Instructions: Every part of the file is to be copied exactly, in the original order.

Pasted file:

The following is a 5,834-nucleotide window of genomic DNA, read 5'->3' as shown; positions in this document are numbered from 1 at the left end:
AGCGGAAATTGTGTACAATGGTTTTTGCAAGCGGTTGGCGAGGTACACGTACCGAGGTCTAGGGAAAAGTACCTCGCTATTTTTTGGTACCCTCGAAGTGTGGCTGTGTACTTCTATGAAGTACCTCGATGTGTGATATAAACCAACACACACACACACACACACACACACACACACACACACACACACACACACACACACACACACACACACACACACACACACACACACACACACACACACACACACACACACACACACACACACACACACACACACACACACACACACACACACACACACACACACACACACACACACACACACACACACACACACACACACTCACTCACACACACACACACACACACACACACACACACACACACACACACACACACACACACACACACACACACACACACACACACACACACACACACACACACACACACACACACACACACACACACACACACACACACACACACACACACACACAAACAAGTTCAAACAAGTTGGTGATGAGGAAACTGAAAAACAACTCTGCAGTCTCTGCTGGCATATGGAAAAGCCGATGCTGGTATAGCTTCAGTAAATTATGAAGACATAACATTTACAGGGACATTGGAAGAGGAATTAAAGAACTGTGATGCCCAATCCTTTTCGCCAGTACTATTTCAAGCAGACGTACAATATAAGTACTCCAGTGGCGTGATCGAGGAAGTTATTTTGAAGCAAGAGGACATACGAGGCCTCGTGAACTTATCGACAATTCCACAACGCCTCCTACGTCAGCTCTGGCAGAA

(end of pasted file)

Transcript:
The following is a 5,834-nucleotide window of genomic DNA, read 5'->3' as shown; positions in this document are numbered from 1 at the left end:
AGCGGAAATTGTGTACAATGGTTTTTGCAAGCGGTTGGCGAGGTACACGTACCGAGGTCTAGGGAAAAGTACCTCGCTATTTTTTGGTACCCTCGAAGTGTGGCTGTGTACTTCTATGAAGTACCTCGATGTGTGATATAAACCAACACACACACACACACACACACACACACACACACACACACACACACACACACACACACACACACACACACACACACACACACACACACACACACACACACACACACACACACACACACACACACACACACACACACACACACACACACACACACACACACACACACACACACACACACACACACACACACACACACACACTCACTCACACACACACACACACACACACACACACACACACACACACACACACACACACACACACACACACACACACACACACACACACACACACACACACACACACACACACACACACACACACACACACACACACACACACACACACACACACACAAACAAGTTCAAACAAGTTGGTGATGAGGAAACTGAAAAACAACTCTGCAGTCTCTGCTGGCATATGGAAAAGCCGATGCTGGTATAGCTTCAGTAAATTATGAAGACATAACATTTACAGGGACATTGGAAGAGGAATTAAAGAACTGTGATGCCCAATCCTTTTCGCCAGTACTATTTCAAGCAGACGTACAATATAAGTACTCCAGTGGCGTGATCGAGGAAGTTATTTTGAAGCAAGAGGACATACGAGGCCTCGTGAACTTATCGACAATTCCACAACGCCTCCTACGTCAGCTCTGGCAGAA